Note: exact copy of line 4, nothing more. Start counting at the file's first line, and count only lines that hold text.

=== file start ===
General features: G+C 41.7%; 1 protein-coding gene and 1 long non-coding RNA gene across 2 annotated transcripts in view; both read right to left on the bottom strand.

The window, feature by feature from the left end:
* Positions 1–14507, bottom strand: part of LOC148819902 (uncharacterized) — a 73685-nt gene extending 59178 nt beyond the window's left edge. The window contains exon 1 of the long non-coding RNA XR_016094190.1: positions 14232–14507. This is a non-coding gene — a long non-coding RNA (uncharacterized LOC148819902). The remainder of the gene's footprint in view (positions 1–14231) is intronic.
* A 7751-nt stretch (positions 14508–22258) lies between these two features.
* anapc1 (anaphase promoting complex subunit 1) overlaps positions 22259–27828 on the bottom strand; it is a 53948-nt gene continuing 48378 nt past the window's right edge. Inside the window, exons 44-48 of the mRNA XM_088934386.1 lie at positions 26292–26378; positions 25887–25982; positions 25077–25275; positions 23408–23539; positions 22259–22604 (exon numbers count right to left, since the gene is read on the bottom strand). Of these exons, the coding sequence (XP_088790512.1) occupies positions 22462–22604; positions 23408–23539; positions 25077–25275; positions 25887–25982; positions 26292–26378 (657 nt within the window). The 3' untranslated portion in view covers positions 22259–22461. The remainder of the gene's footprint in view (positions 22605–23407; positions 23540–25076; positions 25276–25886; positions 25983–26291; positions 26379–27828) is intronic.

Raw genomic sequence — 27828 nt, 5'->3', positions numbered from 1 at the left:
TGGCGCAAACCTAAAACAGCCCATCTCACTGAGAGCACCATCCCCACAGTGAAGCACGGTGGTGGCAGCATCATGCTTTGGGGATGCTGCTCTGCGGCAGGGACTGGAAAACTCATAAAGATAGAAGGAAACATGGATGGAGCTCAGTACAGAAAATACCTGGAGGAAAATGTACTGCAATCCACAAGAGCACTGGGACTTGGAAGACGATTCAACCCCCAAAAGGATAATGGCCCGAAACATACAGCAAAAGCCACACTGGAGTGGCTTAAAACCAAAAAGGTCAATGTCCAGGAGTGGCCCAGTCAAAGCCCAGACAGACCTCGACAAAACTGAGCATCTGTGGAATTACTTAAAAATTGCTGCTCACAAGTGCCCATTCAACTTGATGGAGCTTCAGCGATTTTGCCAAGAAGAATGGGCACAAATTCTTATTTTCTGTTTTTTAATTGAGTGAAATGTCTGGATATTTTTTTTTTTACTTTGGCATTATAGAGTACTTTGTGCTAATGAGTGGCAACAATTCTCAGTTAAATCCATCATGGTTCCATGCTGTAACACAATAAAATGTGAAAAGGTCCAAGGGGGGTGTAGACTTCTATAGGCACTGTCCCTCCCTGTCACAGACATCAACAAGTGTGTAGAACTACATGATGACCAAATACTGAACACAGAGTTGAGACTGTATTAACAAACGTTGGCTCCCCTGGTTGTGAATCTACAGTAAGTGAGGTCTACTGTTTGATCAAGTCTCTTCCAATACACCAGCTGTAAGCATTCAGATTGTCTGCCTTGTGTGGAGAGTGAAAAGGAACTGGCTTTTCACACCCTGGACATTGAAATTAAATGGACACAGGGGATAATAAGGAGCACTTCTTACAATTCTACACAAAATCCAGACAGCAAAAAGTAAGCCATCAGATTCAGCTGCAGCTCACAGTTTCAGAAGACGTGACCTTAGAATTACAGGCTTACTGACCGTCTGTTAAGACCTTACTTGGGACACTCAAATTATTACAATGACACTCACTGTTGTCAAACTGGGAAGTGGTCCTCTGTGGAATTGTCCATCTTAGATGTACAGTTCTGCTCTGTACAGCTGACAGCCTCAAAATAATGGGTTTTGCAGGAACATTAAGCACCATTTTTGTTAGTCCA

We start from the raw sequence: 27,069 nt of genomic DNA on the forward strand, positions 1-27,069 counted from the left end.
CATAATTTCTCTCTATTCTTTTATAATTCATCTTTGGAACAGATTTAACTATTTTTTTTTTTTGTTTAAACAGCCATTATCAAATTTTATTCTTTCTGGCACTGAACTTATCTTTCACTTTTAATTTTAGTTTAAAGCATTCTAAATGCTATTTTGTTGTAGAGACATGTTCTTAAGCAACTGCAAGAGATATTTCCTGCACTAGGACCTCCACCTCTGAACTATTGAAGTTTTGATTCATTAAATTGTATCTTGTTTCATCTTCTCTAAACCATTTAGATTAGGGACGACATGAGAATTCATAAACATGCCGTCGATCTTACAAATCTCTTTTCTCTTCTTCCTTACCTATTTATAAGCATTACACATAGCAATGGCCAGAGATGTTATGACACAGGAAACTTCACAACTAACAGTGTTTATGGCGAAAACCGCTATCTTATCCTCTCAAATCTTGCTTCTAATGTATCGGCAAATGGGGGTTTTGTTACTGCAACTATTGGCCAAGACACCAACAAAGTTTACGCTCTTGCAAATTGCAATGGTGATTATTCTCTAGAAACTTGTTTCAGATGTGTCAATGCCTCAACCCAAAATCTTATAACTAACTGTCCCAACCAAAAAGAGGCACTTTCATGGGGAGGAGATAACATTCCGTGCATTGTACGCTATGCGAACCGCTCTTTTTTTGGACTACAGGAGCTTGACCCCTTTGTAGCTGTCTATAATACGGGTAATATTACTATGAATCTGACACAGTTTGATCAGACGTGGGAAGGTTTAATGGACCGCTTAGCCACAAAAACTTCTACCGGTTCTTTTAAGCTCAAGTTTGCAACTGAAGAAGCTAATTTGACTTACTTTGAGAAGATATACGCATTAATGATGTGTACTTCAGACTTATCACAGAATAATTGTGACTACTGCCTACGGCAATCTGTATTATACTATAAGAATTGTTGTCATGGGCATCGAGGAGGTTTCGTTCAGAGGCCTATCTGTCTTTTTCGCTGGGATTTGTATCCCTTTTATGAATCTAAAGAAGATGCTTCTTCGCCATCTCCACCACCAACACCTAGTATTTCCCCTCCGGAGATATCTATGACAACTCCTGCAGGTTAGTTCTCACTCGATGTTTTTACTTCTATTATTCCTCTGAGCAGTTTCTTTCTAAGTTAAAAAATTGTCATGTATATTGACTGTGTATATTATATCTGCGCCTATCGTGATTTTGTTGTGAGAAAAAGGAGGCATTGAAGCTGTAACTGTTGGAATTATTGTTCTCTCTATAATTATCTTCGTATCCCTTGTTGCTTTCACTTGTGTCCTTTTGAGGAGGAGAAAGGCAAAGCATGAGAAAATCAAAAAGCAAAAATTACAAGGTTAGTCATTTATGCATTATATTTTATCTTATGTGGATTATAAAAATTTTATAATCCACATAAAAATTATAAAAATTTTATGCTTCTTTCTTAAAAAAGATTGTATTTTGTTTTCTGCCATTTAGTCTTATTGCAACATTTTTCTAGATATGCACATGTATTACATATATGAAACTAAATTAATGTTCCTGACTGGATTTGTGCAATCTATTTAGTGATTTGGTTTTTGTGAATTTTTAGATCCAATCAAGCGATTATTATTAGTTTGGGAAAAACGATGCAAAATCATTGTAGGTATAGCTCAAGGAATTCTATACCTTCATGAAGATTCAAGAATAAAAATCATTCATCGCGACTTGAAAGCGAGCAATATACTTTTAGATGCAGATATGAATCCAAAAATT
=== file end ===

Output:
* A 7751-nt stretch (positions 14508–22258) lies between these two features.